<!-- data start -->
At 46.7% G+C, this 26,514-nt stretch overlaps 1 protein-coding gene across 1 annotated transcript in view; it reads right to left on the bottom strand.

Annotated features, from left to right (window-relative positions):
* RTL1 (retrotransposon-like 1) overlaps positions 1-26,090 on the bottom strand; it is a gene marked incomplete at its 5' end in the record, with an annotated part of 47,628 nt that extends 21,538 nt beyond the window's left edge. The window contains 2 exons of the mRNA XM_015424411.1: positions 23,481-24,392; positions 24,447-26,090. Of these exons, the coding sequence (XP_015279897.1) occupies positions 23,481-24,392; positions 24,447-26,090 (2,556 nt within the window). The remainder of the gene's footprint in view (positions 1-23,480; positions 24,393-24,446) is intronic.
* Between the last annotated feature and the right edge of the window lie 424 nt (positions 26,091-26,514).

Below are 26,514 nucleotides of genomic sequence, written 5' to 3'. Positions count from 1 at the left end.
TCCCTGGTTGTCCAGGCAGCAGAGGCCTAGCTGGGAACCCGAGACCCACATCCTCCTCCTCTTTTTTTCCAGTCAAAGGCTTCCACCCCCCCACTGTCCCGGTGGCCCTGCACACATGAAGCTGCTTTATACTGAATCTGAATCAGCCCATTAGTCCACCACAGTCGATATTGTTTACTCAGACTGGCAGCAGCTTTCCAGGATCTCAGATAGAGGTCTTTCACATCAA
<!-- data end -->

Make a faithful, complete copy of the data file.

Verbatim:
At 46.7% G+C, this 26,514-nt stretch overlaps 1 protein-coding gene across 1 annotated transcript in view; it reads right to left on the bottom strand.

Annotated features, from left to right (window-relative positions):
* RTL1 (retrotransposon-like 1) overlaps positions 1-26,090 on the bottom strand; it is a gene marked incomplete at its 5' end in the record, with an annotated part of 47,628 nt that extends 21,538 nt beyond the window's left edge. The window contains 2 exons of the mRNA XM_015424411.1: positions 23,481-24,392; positions 24,447-26,090. Of these exons, the coding sequence (XP_015279897.1) occupies positions 23,481-24,392; positions 24,447-26,090 (2,556 nt within the window). The remainder of the gene's footprint in view (positions 1-23,480; positions 24,393-24,446) is intronic.
* Between the last annotated feature and the right edge of the window lie 424 nt (positions 26,091-26,514).

Below are 26,514 nucleotides of genomic sequence, written 5' to 3'. Positions count from 1 at the left end.
TCCCTGGTTGTCCAGGCAGCAGAGGCCTAGCTGGGAACCCGAGACCCACATCCTCCTCCTCTTTTTTTCCAGTCAAAGGCTTCCACCCCCCCACTGTCCCGGTGGCCCTGCACACATGAAGCTGCTTTATACTGAATCTGAATCAGCCCATTAGTCCACCACAGTCGATATTGTTTACTCAGACTGGCAGCAGCTTTCCAGGATCTCAGATAGAGGTCTTTCACATCAA